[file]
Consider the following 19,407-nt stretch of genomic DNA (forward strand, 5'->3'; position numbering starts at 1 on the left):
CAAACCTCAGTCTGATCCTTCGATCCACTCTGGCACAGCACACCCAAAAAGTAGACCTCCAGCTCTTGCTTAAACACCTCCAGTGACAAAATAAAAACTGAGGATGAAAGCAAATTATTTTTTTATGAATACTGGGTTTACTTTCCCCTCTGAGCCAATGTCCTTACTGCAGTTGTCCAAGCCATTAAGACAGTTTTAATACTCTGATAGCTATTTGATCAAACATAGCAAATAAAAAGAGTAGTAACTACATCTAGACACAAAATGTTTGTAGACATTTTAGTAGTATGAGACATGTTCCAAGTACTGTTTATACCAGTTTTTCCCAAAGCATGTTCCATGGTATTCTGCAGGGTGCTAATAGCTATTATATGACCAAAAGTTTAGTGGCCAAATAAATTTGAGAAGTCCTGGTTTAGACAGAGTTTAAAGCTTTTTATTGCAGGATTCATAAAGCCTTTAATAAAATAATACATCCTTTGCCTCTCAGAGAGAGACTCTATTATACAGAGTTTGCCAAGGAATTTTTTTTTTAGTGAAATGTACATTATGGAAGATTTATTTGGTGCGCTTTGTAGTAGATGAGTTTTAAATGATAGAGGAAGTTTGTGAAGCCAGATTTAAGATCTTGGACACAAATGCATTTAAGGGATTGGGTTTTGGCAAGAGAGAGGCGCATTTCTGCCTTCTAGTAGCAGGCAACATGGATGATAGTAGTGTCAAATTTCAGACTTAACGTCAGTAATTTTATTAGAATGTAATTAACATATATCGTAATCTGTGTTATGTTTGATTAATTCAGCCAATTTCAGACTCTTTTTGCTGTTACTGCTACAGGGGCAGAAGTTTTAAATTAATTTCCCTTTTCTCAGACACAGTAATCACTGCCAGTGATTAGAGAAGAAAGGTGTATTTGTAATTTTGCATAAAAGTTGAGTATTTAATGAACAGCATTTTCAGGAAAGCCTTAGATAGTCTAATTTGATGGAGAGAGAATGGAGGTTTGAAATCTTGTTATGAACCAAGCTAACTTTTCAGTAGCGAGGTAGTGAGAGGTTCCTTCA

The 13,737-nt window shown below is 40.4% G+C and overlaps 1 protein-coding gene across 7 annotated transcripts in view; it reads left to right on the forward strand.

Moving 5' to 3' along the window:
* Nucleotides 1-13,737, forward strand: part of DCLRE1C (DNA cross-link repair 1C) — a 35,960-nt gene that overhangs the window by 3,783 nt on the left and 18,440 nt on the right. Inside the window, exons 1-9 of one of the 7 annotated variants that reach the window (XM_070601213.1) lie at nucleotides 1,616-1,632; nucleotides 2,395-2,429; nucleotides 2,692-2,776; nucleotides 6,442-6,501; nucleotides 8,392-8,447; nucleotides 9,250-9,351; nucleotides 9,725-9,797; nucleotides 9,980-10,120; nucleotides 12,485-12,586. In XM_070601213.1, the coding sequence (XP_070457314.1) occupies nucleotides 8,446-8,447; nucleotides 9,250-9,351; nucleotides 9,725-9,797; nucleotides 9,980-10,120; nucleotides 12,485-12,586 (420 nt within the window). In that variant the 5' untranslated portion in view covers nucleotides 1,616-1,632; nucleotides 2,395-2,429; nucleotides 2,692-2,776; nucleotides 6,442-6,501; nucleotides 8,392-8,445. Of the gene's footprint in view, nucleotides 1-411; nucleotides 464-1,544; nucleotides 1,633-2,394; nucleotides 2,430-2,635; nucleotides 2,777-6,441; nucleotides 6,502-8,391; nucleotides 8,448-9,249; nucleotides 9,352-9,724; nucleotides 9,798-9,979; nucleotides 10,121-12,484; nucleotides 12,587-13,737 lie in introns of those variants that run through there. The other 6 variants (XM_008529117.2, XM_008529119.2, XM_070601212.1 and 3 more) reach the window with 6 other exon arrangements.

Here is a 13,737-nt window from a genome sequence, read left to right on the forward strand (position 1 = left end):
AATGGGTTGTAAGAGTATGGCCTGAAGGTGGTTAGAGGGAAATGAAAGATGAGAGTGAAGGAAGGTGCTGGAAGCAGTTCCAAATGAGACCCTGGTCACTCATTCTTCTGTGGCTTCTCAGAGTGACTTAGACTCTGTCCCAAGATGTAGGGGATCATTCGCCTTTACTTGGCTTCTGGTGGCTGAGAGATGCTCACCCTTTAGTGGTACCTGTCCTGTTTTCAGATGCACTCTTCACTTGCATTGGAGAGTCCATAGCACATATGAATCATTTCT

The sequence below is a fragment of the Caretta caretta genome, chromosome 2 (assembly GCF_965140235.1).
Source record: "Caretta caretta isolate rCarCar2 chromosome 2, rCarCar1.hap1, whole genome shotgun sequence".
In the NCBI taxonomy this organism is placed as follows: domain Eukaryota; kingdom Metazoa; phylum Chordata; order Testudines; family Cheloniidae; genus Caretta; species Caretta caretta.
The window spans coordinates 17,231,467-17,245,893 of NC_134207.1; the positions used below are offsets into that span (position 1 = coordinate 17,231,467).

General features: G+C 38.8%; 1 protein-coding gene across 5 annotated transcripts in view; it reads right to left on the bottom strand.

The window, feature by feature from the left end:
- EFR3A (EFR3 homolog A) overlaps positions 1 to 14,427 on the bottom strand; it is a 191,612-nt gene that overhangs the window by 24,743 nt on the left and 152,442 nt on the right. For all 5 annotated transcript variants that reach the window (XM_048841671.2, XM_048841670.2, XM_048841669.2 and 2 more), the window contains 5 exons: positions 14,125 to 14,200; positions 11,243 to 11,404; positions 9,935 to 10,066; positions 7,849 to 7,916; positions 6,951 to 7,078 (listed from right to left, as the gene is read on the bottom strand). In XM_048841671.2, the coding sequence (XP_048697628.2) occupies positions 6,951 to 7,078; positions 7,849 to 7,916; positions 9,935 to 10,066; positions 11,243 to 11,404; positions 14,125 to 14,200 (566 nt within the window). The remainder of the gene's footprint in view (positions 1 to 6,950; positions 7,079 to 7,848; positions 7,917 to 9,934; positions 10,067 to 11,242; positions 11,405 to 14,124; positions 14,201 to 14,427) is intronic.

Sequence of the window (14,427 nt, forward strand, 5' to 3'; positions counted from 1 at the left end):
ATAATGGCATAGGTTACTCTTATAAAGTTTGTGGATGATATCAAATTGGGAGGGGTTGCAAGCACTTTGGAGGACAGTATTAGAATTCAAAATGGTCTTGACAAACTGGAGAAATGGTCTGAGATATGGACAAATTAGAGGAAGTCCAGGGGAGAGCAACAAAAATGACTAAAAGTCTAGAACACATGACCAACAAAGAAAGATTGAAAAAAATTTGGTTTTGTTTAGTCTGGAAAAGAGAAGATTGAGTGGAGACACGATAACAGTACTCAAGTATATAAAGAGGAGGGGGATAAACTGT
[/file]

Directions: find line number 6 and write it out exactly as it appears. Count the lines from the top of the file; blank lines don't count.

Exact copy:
Here is a 13,737-nt window from a genome sequence, read left to right on the forward strand (position 1 = left end):